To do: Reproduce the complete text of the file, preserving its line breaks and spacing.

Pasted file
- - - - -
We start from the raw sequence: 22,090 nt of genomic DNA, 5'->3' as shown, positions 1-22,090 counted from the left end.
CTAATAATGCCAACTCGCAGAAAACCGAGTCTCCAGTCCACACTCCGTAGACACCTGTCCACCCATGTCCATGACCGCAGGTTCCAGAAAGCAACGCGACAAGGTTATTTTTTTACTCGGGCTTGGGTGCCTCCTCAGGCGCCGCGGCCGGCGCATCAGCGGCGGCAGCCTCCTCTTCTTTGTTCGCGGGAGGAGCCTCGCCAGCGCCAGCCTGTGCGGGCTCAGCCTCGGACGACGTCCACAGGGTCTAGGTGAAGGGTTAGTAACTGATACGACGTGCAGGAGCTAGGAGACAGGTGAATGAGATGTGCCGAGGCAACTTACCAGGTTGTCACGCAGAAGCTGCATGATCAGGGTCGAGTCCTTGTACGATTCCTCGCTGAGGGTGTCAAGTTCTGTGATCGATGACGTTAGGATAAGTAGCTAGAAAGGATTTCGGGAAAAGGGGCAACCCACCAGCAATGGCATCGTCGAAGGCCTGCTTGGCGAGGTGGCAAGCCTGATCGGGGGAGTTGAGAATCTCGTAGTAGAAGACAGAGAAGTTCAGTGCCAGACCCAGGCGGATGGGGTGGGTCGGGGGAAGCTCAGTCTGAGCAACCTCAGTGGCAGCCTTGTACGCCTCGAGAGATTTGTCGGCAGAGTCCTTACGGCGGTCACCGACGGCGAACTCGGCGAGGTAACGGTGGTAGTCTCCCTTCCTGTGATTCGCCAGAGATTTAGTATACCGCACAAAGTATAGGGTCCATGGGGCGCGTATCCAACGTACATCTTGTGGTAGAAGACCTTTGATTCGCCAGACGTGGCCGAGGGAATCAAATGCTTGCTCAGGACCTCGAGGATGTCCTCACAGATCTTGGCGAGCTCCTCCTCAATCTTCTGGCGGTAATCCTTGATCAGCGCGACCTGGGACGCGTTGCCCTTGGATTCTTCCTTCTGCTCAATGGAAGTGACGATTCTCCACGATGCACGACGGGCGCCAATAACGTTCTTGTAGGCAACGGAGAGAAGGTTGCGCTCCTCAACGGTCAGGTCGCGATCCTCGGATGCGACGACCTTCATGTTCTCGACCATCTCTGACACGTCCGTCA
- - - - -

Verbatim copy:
We start from the raw sequence: 22,090 nt of genomic DNA, 5'->3' as shown, positions 1-22,090 counted from the left end.
CTAATAATGCCAACTCGCAGAAAACCGAGTCTCCAGTCCACACTCCGTAGACACCTGTCCACCCATGTCCATGACCGCAGGTTCCAGAAAGCAACGCGACAAGGTTATTTTTTTACTCGGGCTTGGGTGCCTCCTCAGGCGCCGCGGCCGGCGCATCAGCGGCGGCAGCCTCCTCTTCTTTGTTCGCGGGAGGAGCCTCGCCAGCGCCAGCCTGTGCGGGCTCAGCCTCGGACGACGTCCACAGGGTCTAGGTGAAGGGTTAGTAACTGATACGACGTGCAGGAGCTAGGAGACAGGTGAATGAGATGTGCCGAGGCAACTTACCAGGTTGTCACGCAGAAGCTGCATGATCAGGGTCGAGTCCTTGTACGATTCCTCGCTGAGGGTGTCAAGTTCTGTGATCGATGACGTTAGGATAAGTAGCTAGAAAGGATTTCGGGAAAAGGGGCAACCCACCAGCAATGGCATCGTCGAAGGCCTGCTTGGCGAGGTGGCAAGCCTGATCGGGGGAGTTGAGAATCTCGTAGTAGAAGACAGAGAAGTTCAGTGCCAGACCCAGGCGGATGGGGTGGGTCGGGGGAAGCTCAGTCTGAGCAACCTCAGTGGCAGCCTTGTACGCCTCGAGAGATTTGTCGGCAGAGTCCTTACGGCGGTCACCGACGGCGAACTCGGCGAGGTAACGGTGGTAGTCTCCCTTCCTGTGATTCGCCAGAGATTTAGTATACCGCACAAAGTATAGGGTCCATGGGGCGCGTATCCAACGTACATCTTGTGGTAGAAGACCTTTGATTCGCCAGACGTGGCCGAGGGAATCAAATGCTTGCTCAGGACCTCGAGGATGTCCTCACAGATCTTGGCGAGCTCCTCCTCAATCTTCTGGCGGTAATCCTTGATCAGCGCGACCTGGGACGCGTTGCCCTTGGATTCTTCCTTCTGCTCAATGGAAGTGACGATTCTCCACGATGCACGACGGGCGCCAATAACGTTCTTGTAGGCAACGGAGAGAAGGTTGCGCTCCTCAACGGTCAGGTCGCGATCCTCGGATGCGACGACCTTCATGTTCTCGACCATCTCTGACACGTCCGTCA